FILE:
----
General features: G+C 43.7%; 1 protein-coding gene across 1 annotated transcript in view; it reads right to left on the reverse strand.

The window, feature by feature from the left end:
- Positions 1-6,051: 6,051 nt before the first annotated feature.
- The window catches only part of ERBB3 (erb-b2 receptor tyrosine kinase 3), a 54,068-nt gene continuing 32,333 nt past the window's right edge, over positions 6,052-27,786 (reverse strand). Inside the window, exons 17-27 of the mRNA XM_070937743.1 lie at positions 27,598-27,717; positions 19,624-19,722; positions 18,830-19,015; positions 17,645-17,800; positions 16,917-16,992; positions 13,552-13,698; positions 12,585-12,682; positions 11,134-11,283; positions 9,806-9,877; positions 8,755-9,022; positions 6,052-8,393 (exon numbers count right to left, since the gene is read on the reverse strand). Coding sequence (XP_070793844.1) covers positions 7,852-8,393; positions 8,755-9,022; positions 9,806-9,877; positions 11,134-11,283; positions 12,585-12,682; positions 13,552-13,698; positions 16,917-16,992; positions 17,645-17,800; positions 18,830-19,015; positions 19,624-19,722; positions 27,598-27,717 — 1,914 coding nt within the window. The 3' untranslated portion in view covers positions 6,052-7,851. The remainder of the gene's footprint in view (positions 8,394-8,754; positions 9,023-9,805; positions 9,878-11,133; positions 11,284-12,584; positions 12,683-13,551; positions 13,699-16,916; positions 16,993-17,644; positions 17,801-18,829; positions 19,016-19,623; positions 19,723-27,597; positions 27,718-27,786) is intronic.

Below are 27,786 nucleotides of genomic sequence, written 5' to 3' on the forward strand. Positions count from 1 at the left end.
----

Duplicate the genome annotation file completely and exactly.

General features: G+C 43.7%; 1 protein-coding gene across 1 annotated transcript in view; it reads right to left on the reverse strand.

The window, feature by feature from the left end:
- Positions 1-6,051: 6,051 nt before the first annotated feature.
- The window catches only part of ERBB3 (erb-b2 receptor tyrosine kinase 3), a 54,068-nt gene continuing 32,333 nt past the window's right edge, over positions 6,052-27,786 (reverse strand). Inside the window, exons 17-27 of the mRNA XM_070937743.1 lie at positions 27,598-27,717; positions 19,624-19,722; positions 18,830-19,015; positions 17,645-17,800; positions 16,917-16,992; positions 13,552-13,698; positions 12,585-12,682; positions 11,134-11,283; positions 9,806-9,877; positions 8,755-9,022; positions 6,052-8,393 (exon numbers count right to left, since the gene is read on the reverse strand). Coding sequence (XP_070793844.1) covers positions 7,852-8,393; positions 8,755-9,022; positions 9,806-9,877; positions 11,134-11,283; positions 12,585-12,682; positions 13,552-13,698; positions 16,917-16,992; positions 17,645-17,800; positions 18,830-19,015; positions 19,624-19,722; positions 27,598-27,717 — 1,914 coding nt within the window. The 3' untranslated portion in view covers positions 6,052-7,851. The remainder of the gene's footprint in view (positions 8,394-8,754; positions 9,023-9,805; positions 9,878-11,133; positions 11,284-12,584; positions 12,683-13,551; positions 13,699-16,916; positions 16,993-17,644; positions 17,801-18,829; positions 19,016-19,623; positions 19,723-27,597; positions 27,718-27,786) is intronic.

Below are 27,786 nucleotides of genomic sequence, written 5' to 3' on the forward strand. Positions count from 1 at the left end.